Louisville is extremely lucky (no, we’re not talking about bourbon — but you’re right). Our local media is faring better than most cities.

In recent years, the number of newspapers that have closed or faced severe cutbacks has risen, especially in the United States, where the industry has shed a fifth of its journalists since 2001. This map identifies the locations of newspaper closures from 1996 to 2015:

*Map identifying locations of newspaper closures in the U.S. from 1996 to 2015. (Gao, Lee, Murphy)

When local newspapers shut their doors, important stories no longer get coverage and those in power are no longer held accountable. Those changes can make a city seem poorer in terms of culture and government services. But the closure of local news sources can make a city poorer in a literal way.

Newspaper closures and the economy 

According to a recent paper, “Financing Dies in Darkness? The Impact of Newspaper Closures on Public Finances,” spearheaded by Paul Gao, an associate professor of finance at the University of Notre Dame, when the media dwindles, local economics are affected.

The study, which will be presented to the Brookings Institution in July, examined the effect of local newspaper closures on public finance for local governments. Their findings:

Following a newspaper closure, we find municipal borrowing costs increase by 5 to 11 basis points in the long run. Identification tests illustrate that these results are not being driven by deteriorating local economic conditions. The loss of monitoring that results from newspaper closures is associated with increased government inefficiencies, including higher likelihoods of costly advance refundings and negotiated issues, and higher government wages, employees, and tax revenues.

Without watchdogs, government costs go up. A shortage of local, professional, and accountability reporting leads to problems like government waste, less scrutiny, more local corruption, less-effective schools, and other serious community problems.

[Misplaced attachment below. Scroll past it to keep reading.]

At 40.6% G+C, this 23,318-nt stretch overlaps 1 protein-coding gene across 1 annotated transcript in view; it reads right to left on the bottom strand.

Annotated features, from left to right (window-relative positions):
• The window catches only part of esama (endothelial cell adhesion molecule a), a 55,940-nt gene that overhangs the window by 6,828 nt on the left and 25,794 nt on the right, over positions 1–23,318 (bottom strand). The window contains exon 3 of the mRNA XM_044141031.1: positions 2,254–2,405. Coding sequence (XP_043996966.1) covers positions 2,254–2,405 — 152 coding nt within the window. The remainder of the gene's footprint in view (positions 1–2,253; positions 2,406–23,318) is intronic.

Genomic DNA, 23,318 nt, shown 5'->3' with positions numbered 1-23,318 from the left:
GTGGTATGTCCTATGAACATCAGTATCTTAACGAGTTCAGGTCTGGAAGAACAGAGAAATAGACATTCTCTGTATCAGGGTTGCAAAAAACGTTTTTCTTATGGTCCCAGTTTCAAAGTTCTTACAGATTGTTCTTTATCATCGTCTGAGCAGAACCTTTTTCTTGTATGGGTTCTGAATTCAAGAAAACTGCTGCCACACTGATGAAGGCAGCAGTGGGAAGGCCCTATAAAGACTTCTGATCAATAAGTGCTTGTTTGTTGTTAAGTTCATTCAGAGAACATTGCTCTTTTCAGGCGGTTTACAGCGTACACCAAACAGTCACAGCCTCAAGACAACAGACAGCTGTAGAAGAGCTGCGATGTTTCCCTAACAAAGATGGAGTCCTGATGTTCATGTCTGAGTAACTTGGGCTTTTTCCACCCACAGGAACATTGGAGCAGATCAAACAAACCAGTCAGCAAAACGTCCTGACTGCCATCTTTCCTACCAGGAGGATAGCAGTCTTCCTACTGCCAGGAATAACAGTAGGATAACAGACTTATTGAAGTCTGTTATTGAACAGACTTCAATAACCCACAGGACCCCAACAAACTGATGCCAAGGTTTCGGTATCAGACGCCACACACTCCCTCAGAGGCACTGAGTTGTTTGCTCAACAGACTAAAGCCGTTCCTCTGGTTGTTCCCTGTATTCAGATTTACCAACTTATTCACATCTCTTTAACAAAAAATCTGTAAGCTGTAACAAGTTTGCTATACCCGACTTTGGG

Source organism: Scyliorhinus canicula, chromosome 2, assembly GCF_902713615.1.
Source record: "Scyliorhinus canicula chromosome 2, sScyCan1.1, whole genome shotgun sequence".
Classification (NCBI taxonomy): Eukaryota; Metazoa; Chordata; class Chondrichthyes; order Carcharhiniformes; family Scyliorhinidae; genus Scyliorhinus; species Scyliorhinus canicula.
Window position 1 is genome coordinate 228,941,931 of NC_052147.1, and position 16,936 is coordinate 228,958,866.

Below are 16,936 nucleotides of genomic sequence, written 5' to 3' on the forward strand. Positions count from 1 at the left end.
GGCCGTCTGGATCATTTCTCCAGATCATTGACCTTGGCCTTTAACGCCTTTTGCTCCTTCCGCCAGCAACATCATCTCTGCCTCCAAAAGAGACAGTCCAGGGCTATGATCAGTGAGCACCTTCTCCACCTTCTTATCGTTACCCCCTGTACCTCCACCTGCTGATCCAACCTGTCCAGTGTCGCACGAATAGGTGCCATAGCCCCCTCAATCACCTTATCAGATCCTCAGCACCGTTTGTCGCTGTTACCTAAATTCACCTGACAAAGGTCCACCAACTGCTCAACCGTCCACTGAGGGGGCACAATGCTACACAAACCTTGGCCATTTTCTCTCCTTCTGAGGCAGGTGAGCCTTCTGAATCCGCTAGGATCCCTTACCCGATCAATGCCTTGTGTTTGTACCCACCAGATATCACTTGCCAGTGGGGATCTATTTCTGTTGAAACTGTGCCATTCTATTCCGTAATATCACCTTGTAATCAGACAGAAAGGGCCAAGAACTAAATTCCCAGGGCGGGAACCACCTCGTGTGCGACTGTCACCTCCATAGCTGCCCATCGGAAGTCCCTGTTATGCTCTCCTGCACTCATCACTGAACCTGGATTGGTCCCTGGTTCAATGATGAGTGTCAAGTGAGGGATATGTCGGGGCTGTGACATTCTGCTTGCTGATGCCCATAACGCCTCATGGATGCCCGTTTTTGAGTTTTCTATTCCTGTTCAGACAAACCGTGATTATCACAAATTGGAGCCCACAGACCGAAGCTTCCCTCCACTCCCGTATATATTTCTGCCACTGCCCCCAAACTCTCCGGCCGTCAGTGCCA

The study, which tracked the decline of local news outlets between 1996 and 2015, found:

  • Costs for bonds can rise as much as 11 basis points after the closure of a local newspaper — a finding that the authors say can’t be attributed to other underlying economic conditions.
  • Three years after a newspaper closes, that city or county’s municipal bond offering yields increased on average by 5.5 basis points.
  • Stocks lacking media coverage have higher expected returns in the cross-section and lower informational efficiencies.
  • A local newspaper closure is a negative coverage shock that could affect public borrowing costs because potential lenders find it more difficult to evaluate the quality of public projects and the government officials in charge of these projects.
  • Geographic areas with reduced local media coverage have fewer informed voters and lower voter turnouts, and takes away the incentives of local politicians to work hard on behalf of their constituencies.

Talent attraction and local news

Another way the loss of local media affects the city’s economy is that, without it, it’s difficult to attract talent to local companies. This is a big problem when it comes to millennials (currently the largest generation in the U.S. labor force). According to a Pew report, 56 million millennials were working or looking for work in 2017.

Why is this important? A study by the American Institute for Economic Research showed that around 70 percent of young college graduates don’t just move for a job. They choose to relocate based on quality-of-life factors, like a robust restaurant scene and other city amenities. Local news outlets like Insider Louisville shine the light on these assets and serve as a strong recruitment vehicle. In fact, Insider Louisville has heard from people who have chosen jobs here based on what they read on our site.

Keep our newsroom strong for a stronger Louisville

As a nonprofit media organization, Insider Louisville is committed to informing readers with impactful, public-service journalism so that they can help shape outcomes.

The outlook for local media doesn’t need to be bleak. Help us produce stories that improve local government, attract the best and brightest talent, strengthen the local economy, and tell the world about our world-class art scene and culture. Become a sustaining member today to support local journalism.

At Insider Louisville, we dig deeper, ask more questions, and seek experts to add analysis and context to the issues that our readers – Louisville’s stakeholders – care about the most. Our mission is to inform these readers with impactful, public-service journalism so that they can help shape outcomes. Our goal is to raise the level of civic engagement in our communities and to be an indispensable source of information about local business, government, education, health, and culture.


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